Mack also loved sharing Benji with her friends, although she demanded that they, too, accept the old guy for what he was (rattles, backseat litter, and all!). Mack was so happy to chauffeur underclass teammates to practices, games, or the golf course in Benji. She enjoyed teaching a few friends how to drive a stick-shift behind the wheel of her car. And she was always willing to take down the Jeep’s top if her favorite passengers wanted to joyride with the wind in their hair. One time, after riding around Springfield in Benji with the top down, it began to rain. Mack had to quickly pull over to put up the Jeep’s rag top. As the kids all struggled to secure the top in the rain, Mack’s friend Patrick’s cellphone rang. In the rain and in the ruckus, Pat answered the phone and yelled: “I can’t talk now, Dad, I’m helping Mack put on her top!” Oh, how Mack and her friends laughed and laughed, as Pat then attempted to explain to his father what he had really meant by that provocative statement! That story remained one of Mack’s favorite Jeep stories, it always made her chuckle, and she frequently repeated it over the years.
When Mack left for Spain in September of last year, we parked Benji in an open parking lot just a couple of blocks from our loft in downtown St. Louis. Once in a Skype conversation, Mack asked about Benji’s welfare, and once at her request, I sent her a picture of the Jeep resting peacefully awaiting her return. Since losing Mack, seeing Benji parked in that lot all alone without his favorite driver has haunted Mack’s father and me, as it is a bitter reminder of our loss. But keeping the Jeep has been something of a comfort as well, because Benji is also a reminder of the joy Mack experienced behind the silly-stringed-caked wheel, with the wind in her hair, with a crooked grin on her freckled face, and the whole world in front of her. I am also reminded of one particular conversation I had with Mack about Benji’s future. I had suggested at some point that when she went away to college that we might sell the Jeep and give her my Honda. Mack was horrified at that suggestion. “Benji is my bad-ass buddy!” she exclaimed. “Benji CANNOT be sold!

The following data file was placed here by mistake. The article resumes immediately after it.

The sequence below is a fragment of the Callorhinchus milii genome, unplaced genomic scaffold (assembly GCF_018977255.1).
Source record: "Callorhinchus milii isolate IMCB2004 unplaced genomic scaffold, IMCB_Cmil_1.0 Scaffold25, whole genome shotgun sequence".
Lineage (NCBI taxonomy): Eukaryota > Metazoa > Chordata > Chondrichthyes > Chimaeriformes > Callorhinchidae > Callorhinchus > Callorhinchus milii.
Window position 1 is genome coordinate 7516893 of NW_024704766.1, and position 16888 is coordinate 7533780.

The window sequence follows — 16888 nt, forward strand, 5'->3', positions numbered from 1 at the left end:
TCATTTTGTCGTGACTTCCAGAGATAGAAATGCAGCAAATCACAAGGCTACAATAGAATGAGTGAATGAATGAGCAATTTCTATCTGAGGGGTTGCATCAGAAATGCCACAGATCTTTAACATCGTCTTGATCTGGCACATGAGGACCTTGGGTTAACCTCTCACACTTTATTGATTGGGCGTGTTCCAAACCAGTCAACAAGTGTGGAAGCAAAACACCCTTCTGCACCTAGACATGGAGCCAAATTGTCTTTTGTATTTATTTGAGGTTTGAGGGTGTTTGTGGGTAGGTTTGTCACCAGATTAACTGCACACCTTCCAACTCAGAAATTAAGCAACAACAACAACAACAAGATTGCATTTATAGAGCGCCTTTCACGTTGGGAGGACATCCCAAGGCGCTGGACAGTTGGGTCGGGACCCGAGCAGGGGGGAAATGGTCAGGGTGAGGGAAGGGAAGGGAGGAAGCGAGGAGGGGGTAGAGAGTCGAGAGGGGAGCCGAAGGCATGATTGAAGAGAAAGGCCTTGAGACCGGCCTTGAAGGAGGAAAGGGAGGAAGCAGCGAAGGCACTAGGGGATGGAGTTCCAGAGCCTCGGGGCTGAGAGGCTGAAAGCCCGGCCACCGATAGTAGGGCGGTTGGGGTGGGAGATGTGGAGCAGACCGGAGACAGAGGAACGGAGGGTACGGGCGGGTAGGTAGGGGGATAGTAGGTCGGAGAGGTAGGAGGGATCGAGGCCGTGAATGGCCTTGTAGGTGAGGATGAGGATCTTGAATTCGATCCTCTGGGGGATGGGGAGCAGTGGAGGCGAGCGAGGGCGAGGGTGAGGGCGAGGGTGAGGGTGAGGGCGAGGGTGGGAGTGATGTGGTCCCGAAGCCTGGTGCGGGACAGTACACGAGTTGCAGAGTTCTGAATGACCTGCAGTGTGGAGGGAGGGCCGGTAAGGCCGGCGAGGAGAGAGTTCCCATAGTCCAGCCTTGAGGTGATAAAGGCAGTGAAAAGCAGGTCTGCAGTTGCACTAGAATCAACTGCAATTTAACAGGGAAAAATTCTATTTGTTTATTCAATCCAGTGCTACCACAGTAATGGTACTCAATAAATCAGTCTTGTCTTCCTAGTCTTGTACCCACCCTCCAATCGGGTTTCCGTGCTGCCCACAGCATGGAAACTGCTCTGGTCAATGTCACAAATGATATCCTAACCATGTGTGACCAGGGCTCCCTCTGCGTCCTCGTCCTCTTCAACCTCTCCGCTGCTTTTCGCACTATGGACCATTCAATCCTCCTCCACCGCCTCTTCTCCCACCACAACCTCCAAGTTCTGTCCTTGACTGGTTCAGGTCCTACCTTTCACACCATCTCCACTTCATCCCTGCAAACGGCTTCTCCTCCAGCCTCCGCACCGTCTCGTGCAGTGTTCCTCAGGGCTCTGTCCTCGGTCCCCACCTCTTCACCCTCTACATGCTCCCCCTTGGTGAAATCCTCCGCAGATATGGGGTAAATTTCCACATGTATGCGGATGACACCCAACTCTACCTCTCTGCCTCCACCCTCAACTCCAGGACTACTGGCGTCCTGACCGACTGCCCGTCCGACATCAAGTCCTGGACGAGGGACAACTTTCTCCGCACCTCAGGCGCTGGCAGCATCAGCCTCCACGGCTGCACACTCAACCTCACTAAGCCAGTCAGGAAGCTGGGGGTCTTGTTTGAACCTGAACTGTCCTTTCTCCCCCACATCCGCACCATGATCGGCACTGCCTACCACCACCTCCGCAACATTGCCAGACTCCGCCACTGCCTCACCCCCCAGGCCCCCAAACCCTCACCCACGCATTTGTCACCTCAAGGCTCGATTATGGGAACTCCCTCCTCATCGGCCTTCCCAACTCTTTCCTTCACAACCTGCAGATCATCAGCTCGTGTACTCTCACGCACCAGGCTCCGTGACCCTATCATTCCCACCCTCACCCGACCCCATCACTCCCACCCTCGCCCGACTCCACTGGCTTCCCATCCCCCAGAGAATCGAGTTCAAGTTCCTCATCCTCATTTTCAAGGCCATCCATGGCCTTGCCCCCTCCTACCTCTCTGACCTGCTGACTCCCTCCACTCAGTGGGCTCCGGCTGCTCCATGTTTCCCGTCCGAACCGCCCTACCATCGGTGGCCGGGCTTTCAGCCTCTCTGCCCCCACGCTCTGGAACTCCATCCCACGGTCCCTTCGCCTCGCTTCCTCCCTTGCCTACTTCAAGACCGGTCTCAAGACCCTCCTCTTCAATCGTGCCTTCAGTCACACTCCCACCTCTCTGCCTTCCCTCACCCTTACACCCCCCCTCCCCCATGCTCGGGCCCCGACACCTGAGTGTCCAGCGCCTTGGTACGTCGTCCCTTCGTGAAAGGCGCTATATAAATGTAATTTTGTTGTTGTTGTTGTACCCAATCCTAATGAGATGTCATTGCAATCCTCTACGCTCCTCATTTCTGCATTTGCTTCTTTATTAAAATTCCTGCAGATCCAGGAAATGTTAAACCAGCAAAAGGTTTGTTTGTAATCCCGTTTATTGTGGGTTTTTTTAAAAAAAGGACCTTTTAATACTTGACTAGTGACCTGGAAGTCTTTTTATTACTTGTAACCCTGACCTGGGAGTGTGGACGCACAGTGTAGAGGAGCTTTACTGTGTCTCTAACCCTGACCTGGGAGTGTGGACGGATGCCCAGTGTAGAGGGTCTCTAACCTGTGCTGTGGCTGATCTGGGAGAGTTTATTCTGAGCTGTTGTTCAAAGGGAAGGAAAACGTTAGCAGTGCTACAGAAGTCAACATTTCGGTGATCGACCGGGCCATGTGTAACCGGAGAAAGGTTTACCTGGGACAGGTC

Now Mack would be so happy to know that Benji will become her sister’s car once again. Savannah has returned from Europe and will settle in Chicago with her boyfriend Levi and Benji the Jeep. I think Mack’s spirit will ride shotgun in that Jeep, as her sister tools around Chicago. Savannah will be able to close her eyes and see Mack’s crooked smile every time the engine starts. She will hear Mack coax Benji into third gear and listen to her sweet little chuckle whenever the Jeep rattles over a giant Chicago pothole. Yep, Benji will remain an honored member of the McDermott family now and forever. He was a special friend to our special girl, and he possesses some magical power now to transport us away…at least for a little while…with our happy-go-lucky Mackenzie in the passenger seat right next to us.
In these photos, Mack proudly displays her driver’s license, you can see for yourself the silly string baked into the Jeep’s paint, and Mack is saying goodbye to her parents after a visit to Truman State to see her…
Mack rarely complained about her car, but on long drives, the noise-level of the Jeep annoyed her. She tweeted her annoyance once, after returning to college after a weekend visit home in December 2012…
Mack’s dad loved to take videos to annoy Mack, and here are two related to driving Jeeps…